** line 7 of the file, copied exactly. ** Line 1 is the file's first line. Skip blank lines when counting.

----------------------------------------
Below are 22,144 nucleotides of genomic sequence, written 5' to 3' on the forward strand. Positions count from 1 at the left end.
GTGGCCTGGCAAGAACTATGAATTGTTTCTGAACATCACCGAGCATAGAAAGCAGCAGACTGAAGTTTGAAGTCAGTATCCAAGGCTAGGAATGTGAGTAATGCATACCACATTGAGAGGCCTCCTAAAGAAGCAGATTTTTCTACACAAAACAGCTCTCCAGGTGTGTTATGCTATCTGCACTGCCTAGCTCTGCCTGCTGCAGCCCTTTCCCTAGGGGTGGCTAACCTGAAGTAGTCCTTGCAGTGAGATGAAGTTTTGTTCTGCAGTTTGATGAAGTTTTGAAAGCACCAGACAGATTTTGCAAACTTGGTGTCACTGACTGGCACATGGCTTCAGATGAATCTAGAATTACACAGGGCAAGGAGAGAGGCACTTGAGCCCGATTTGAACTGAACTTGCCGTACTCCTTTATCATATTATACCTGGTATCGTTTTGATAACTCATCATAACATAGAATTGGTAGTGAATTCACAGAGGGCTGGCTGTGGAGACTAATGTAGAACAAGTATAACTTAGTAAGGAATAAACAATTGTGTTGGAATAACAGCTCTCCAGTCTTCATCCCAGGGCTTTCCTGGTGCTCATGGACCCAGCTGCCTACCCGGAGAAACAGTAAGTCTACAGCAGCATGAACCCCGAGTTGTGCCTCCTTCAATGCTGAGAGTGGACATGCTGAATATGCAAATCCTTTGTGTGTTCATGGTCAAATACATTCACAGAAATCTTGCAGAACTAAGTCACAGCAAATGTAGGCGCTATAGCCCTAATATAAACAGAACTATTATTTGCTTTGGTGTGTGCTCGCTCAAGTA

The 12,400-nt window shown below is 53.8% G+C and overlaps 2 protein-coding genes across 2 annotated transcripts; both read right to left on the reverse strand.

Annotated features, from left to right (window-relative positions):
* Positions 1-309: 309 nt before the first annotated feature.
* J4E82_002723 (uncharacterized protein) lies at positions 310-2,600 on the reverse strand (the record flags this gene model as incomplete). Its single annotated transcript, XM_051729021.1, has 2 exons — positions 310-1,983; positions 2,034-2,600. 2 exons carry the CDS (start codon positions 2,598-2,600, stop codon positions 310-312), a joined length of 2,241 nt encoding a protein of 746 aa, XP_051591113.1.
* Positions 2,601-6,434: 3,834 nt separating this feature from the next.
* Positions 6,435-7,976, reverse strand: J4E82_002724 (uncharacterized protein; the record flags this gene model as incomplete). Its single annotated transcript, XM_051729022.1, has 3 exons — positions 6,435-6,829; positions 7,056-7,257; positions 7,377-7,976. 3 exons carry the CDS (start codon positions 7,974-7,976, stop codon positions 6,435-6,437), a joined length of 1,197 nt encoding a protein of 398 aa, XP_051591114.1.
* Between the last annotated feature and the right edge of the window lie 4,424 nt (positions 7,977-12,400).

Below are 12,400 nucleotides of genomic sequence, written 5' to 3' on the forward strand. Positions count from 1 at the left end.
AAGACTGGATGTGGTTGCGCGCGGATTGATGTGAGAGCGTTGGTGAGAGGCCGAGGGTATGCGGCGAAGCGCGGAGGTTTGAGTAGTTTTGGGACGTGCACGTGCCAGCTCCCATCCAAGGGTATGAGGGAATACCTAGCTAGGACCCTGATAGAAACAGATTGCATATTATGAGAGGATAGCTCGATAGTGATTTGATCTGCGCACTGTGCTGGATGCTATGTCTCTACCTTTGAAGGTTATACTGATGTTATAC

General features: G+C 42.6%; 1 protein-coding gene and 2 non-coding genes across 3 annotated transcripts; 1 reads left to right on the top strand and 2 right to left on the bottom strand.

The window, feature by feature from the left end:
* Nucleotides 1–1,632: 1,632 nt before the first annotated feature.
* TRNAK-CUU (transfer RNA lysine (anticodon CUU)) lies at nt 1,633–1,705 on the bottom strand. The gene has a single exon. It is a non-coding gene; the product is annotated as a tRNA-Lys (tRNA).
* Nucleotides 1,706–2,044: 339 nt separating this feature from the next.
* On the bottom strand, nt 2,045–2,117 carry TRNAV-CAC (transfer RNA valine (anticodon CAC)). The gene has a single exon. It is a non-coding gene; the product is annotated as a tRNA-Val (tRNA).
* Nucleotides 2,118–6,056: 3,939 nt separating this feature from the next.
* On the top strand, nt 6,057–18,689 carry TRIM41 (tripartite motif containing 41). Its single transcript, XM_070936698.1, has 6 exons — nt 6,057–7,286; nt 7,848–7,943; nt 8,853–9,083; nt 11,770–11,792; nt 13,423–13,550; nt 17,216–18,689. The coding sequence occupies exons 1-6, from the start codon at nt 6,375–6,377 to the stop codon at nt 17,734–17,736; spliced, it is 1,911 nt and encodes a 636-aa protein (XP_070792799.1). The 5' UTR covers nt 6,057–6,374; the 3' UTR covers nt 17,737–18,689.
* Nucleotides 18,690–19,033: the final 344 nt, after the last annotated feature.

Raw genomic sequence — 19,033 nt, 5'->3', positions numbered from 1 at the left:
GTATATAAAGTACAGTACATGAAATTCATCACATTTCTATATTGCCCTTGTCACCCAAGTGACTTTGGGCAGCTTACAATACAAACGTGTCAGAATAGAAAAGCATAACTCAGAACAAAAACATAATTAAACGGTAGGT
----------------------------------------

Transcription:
* Positions 2,601-6,434: 3,834 nt separating this feature from the next.